The report also identifies the need to close the perception gap with respect to public support for nuclear energy. Public opinion surveys conducted by NEI consistently find that about 75 percent of the public favors keeping the existing nuclear plants and maintaining the technical and industrial base to build more nuclear energy plants in the future. Similar support is found among members of Congress and other opinion leaders. A challenge, however, exists because these supporters or constituents generally feel less certain that their neighbors support nuclear energy.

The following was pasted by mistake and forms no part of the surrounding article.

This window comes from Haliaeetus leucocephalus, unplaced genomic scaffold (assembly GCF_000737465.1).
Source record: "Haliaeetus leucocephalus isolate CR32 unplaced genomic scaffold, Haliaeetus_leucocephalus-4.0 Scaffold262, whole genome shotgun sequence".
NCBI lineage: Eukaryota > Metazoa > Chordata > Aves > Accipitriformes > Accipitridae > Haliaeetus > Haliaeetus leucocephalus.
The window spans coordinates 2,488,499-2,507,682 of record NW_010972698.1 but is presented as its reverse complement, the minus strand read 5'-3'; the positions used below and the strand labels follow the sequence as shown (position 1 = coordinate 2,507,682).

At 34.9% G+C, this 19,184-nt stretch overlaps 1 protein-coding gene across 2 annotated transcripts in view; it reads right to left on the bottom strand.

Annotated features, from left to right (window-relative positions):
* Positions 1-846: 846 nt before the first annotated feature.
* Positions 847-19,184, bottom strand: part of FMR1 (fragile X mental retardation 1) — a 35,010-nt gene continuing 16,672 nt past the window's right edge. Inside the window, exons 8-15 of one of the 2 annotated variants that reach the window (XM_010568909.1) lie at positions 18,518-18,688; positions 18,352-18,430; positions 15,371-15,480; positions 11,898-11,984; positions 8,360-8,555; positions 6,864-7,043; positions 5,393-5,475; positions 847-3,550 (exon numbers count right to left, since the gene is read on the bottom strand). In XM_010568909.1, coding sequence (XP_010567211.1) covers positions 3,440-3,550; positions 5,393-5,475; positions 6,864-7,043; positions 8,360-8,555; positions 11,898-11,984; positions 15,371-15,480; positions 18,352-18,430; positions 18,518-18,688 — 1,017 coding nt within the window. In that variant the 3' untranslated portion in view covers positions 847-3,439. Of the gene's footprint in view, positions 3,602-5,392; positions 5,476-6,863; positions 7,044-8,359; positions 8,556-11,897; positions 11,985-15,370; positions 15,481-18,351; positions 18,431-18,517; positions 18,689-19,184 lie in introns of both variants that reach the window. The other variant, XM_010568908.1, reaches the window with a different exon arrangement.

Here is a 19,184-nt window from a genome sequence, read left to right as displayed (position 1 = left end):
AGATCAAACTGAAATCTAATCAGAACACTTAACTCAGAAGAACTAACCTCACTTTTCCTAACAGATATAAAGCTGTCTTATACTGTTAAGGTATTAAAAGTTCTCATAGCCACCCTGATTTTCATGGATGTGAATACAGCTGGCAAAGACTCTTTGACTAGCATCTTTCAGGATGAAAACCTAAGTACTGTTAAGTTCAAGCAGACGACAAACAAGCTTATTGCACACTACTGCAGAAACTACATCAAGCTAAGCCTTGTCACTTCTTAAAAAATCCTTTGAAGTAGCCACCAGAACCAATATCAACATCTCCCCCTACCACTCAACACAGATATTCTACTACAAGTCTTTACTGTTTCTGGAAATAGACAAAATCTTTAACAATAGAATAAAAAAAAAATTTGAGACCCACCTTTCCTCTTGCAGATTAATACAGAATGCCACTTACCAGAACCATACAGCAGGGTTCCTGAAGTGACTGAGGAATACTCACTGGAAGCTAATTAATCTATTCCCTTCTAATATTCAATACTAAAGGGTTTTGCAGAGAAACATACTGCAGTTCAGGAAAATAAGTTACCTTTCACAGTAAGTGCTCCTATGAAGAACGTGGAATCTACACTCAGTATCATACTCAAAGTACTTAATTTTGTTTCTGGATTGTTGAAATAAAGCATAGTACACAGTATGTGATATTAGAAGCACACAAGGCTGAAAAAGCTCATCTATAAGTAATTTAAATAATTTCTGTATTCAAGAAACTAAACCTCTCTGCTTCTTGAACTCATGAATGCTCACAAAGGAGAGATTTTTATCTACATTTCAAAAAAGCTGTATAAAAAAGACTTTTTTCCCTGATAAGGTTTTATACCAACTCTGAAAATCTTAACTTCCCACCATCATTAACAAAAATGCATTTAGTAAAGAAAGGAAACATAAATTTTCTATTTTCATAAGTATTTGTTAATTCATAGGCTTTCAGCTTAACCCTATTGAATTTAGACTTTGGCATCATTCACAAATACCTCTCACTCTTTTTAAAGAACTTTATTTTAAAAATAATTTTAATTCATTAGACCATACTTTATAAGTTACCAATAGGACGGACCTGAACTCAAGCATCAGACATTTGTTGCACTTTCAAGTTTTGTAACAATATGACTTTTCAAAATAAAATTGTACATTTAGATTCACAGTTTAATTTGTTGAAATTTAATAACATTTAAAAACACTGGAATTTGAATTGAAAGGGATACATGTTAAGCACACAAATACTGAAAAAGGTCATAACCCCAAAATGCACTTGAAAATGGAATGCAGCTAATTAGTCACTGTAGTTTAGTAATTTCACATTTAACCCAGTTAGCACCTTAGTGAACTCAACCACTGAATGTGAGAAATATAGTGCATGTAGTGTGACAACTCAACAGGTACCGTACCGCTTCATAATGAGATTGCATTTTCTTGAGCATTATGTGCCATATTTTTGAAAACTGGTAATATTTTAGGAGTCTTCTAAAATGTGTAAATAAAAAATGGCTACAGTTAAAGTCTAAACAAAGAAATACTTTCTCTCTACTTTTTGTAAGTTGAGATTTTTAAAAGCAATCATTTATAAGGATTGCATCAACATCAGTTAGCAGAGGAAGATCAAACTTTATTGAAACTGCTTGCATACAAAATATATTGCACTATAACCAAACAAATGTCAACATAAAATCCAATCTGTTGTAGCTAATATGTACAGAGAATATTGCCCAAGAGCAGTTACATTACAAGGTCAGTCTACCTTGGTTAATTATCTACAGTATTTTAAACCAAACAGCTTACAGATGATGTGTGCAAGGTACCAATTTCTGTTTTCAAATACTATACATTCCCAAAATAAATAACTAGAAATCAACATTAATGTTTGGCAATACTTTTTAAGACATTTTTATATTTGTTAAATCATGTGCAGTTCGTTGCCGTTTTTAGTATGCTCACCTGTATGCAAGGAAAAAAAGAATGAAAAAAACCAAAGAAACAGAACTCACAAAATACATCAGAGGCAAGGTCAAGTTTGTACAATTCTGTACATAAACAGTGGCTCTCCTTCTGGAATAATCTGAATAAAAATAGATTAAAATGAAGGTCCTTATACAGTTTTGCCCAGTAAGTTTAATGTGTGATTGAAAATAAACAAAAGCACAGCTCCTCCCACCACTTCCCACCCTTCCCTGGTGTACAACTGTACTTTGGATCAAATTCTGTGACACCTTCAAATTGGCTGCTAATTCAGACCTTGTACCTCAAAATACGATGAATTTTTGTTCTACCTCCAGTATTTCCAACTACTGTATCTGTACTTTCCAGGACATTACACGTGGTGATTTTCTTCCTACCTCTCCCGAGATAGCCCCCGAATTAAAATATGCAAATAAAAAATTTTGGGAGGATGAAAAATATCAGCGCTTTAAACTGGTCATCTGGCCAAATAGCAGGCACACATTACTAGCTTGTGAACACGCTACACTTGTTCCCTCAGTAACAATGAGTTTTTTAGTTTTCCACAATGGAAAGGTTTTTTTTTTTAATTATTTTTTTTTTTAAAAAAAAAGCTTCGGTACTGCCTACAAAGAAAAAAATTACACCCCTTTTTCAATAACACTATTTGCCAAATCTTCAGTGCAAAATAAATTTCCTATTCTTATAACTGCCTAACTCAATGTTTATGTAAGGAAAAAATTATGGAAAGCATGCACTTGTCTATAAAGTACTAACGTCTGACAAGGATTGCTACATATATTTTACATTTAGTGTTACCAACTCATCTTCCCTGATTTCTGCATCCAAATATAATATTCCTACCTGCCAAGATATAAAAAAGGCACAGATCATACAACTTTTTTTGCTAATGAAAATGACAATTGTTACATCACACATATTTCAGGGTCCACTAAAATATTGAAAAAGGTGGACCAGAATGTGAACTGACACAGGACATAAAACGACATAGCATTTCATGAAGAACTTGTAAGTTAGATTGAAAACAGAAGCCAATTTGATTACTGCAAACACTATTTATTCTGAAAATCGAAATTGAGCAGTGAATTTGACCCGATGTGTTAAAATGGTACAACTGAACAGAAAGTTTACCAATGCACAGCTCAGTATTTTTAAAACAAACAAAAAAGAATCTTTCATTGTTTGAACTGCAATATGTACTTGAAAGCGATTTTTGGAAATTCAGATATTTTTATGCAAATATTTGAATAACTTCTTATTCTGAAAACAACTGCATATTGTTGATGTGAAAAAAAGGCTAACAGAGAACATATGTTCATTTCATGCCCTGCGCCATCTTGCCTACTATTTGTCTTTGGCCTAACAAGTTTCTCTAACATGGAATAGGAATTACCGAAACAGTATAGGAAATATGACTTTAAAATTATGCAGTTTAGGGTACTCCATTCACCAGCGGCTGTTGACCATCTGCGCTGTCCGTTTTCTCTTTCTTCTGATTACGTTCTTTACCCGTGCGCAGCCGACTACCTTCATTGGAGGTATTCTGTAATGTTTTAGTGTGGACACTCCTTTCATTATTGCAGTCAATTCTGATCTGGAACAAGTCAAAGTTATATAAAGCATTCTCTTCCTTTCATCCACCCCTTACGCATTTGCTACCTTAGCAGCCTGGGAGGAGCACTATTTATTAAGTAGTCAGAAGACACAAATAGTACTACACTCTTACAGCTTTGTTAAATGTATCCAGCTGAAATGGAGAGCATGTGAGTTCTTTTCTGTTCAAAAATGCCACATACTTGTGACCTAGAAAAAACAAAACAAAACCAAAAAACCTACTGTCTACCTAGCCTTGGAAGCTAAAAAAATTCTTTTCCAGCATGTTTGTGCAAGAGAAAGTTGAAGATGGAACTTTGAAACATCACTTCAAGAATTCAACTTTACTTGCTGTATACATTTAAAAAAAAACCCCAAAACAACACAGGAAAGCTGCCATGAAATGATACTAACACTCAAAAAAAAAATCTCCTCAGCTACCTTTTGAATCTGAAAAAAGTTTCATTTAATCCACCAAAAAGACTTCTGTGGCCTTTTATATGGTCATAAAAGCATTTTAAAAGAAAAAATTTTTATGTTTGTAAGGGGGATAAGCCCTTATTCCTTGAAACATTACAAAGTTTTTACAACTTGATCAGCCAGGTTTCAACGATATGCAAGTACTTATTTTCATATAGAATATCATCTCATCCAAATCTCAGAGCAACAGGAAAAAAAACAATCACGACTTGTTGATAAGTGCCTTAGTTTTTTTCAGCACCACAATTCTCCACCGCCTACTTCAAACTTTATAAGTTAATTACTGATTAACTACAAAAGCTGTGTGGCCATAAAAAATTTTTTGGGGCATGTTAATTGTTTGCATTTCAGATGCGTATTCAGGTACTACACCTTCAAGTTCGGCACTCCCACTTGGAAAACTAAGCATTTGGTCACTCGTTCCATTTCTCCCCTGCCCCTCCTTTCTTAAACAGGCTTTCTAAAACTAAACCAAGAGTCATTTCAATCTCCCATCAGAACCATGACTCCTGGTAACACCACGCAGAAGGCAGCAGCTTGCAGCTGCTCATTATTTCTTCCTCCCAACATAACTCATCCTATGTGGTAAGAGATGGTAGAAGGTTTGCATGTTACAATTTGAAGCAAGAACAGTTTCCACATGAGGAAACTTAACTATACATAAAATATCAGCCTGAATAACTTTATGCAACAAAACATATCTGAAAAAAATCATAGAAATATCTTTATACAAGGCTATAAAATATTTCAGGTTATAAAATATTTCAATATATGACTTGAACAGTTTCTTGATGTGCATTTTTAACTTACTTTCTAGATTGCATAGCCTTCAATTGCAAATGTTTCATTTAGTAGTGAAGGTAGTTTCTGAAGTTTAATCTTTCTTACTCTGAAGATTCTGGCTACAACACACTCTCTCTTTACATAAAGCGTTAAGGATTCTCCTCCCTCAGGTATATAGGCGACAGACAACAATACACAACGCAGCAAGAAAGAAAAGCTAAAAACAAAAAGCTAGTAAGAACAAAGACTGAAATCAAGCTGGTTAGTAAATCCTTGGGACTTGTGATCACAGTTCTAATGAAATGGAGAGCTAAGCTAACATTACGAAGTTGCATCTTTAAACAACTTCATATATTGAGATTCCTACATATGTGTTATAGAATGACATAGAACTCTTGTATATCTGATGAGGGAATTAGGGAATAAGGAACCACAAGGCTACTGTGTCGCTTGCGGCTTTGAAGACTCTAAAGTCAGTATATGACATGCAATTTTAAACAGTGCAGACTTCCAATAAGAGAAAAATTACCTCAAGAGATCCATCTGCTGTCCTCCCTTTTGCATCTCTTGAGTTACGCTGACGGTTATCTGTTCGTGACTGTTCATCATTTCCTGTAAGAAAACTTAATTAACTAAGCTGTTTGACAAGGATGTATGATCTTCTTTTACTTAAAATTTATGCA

"As we draw near the 21st century, the United States and the world face a series of interrelated challenges concerning energy, the environment and population growth," Colvin said. "Inaction is no longer an option. The days of dormant energy and environmental policy are a thing of the past. The federal government should clearly and openly articulate a critical role for nuclear power plants in the nation's energy and environmental agenda. The industry is prepared to work with the federal government to make this a reality."
The Nuclear Energy Institute is the nuclear energy industry’s policy organization. This news release and additional information about nuclear energy are available on NEI’s Internet site at http://www.nei.org.